Not so long ago, a Kansas legislator wouldn't have dreamed of turning down more money for the schools in his district.
Today, it happens all the time.
"For someone like me, it's hard to believe this is happening," said Glee Smith, president of the Kansas Senate from 1965 to 1973 and a member of the Senate Education Committee from 1957 to 1973.
"Back then, you always looked out for your schools," said Smith, who moved to Lawrence from Larned in 1991.
Those lawmakers who didn't were swiftly booted out of office. Voters, the lawmakers learned, cared about their schools.
Many still care, but it's becoming apparent that for an ever-increasing number of voters, schools are not as revered as they once were.
"More and more, we're seeing a disconnect," said Don Haider-Markel, an associate professor of political science at Kansas University. "We've got schools saying they need more money, and then we've got people saying they're all for better schools, they just don't think they should have to pay more to get more."
Voters, he said, would rather hear candidates' promise not to raise taxes than sort through their plans for overhauling the state's troubled school finance formula.
Kansans not convinced
"People in my area aren't telling me to raise their taxes," said Rep. Ralph Ostmeyer, R-Grinnell.
Ostmeyer, a conservative, is running for the 40th District Senate seat formerly held by Sen. Stan Clark, R-Oakley, who died May 29 in a car accident. The district includes all or parts of 34 school districts spread across 15 counties in the state's northwest corner.
Though he spent 14 years on the Grinnell school board, Ostmeyer said he would not vote to raise taxes for schools.
"If that makes me anti-education, so be it," he said. "I do what I think is right."
During the 2004 legislative session, school boards and superintendents in northwest Kansas encouraged patrons to lobby Ostmeyer for an increase in funding.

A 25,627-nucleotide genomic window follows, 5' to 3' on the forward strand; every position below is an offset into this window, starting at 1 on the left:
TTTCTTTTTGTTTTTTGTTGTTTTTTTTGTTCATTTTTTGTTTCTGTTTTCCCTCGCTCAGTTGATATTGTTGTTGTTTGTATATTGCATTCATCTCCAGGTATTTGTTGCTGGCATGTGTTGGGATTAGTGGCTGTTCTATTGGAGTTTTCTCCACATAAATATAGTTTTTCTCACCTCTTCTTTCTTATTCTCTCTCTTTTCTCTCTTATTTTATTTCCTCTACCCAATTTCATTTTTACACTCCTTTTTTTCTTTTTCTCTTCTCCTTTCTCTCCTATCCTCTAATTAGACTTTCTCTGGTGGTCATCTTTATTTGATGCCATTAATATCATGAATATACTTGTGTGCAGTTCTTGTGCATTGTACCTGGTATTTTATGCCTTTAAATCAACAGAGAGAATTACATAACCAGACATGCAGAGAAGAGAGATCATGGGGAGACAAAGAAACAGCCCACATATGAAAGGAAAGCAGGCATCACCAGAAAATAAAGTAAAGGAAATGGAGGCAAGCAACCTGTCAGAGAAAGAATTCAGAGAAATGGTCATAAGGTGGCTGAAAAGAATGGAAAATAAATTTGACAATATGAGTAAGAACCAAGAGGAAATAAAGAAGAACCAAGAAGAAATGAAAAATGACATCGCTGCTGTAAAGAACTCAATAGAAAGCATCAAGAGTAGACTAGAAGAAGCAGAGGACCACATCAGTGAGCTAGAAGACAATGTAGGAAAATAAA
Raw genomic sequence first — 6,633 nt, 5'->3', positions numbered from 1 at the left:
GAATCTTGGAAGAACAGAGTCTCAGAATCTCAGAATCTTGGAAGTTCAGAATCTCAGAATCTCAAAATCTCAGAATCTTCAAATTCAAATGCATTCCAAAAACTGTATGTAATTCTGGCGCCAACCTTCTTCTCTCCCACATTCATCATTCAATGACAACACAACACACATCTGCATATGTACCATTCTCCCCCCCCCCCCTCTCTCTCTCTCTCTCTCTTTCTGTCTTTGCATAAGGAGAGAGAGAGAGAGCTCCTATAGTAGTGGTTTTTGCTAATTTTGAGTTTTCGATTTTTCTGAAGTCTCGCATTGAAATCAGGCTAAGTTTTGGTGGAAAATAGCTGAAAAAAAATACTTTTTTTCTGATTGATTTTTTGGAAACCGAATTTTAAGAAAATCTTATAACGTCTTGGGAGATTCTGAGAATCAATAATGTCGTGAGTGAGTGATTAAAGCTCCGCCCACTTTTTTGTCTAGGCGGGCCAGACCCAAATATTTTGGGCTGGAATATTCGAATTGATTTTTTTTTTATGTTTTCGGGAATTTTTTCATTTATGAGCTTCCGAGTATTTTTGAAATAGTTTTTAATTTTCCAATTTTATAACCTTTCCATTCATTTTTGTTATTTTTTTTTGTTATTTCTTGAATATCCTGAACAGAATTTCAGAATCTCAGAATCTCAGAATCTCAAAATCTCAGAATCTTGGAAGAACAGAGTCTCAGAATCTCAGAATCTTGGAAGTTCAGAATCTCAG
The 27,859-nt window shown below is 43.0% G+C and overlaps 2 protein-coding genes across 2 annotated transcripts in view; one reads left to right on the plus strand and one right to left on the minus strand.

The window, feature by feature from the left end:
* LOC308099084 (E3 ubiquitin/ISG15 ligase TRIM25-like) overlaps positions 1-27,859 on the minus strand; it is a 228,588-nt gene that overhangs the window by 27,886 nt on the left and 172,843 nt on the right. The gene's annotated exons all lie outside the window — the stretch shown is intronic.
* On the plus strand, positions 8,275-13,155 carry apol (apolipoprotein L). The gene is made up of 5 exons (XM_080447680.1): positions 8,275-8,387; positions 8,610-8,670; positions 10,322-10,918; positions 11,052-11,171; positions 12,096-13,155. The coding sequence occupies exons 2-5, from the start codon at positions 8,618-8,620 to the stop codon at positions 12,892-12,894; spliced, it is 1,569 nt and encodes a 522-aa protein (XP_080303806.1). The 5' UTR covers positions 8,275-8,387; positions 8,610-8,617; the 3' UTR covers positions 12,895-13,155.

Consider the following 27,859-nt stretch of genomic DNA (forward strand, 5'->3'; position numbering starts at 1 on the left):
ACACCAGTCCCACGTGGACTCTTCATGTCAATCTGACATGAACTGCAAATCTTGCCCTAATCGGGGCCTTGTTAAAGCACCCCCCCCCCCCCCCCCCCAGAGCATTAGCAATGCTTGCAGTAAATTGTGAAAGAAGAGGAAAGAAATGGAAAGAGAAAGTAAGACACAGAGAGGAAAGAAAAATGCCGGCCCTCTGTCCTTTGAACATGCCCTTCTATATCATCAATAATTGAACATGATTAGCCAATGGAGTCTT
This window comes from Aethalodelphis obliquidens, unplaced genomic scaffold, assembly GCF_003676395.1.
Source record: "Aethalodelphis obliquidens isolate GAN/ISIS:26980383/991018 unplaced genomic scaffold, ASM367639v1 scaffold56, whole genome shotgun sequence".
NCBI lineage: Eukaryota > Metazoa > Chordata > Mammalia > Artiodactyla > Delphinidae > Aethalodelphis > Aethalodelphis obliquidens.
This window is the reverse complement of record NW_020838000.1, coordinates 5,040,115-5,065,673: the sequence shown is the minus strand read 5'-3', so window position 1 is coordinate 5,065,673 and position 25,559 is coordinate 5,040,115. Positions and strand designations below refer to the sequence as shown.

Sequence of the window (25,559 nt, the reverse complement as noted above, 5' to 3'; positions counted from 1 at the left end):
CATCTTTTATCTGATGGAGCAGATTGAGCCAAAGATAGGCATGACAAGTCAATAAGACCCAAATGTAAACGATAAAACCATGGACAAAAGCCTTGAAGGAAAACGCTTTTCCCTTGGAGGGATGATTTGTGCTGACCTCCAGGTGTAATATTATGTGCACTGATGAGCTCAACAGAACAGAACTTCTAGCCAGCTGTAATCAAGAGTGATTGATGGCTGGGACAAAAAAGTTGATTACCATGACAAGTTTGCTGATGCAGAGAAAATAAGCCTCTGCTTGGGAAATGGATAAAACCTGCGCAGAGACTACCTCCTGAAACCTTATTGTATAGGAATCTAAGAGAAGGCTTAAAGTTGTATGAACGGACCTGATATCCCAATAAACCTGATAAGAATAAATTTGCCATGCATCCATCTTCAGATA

"I got very few letters," Ostmeyer said. "In fact, when you take out the ones from teachers and school board members, there weren't hardly any."
He insisted most Kansans were not convinced their schools were in dire straits.
"I don't know that I'd disagree with that," said Craig Grant, a former lobbyist for the state teachers union who's now communications director for Senate Minority Leader Anthony Hensley.
"I think it's clear that a lot of people think there's plenty of fat left in school budgets," said Grant, who lives in Lawrence.
"Now, I don't think it's that way in some of the urban areas like Johnson County, Topeka or Lawrence, and I see pockets of enlightenment opening up in Wichita," he said. "But when you get outside the bigger cities -- until something dramatic happens, like closing a school, folks still don't think (school funding) is a problem."
In recent weeks, Martin Hawver, who publishes a newsletter for Statehouse watchers, has interviewed more than 100 legislative candidates.
"The ones who've gone door to door say people are telling them there's a problem and they want it fixed, but they don't think they should pay any more in taxes."
Few voters, Hawver said, have taken the time to wade through the complexities of the state's school finance formula or the lawsuit challenging the formula's constitutionality.
"It's an issue that's sort of like a tough piece of meat," Hawver said. "The more you chew on it, the tougher it gets."
It's also becoming apparent, he said, that voter concerns over health care and health insurance outweigh the concern for schools.
Legislators who supported funding increases for schools aren't sure what to do.
"I find it very troubling that people aren't demanding straight answers to the question at hand: If we aren't willing to spend the money, are we prepared to live with the consequences?" said Rep. Bill Kassebaum, R-Burdick.
Kassebaum argued that without more funding, rural schools are sure to suffer more than their urban counterparts.
Districts with fewer than 500 students, he warned, will be prime targets for consolidation, which will accelerate economic decline in the towns that lose their schools.
"What I keep hearing is taxes are a burden," Kassebaum said. "And they are, but what I try to tell people is that we ought to be looking at them as an investment, too, because if we want people to come back here to live, we're going to have to have good schools. That's fundamental."
As yet, school district campaigns aimed at rallying voters have been low-key.
"Kansas schools have done a great job educating kids, and I think that's hurt us," said Oberlin Schools Supt. Kelly Glodt. "If we're scrounging around down in the bottom of the barrel, it might open people's eyes."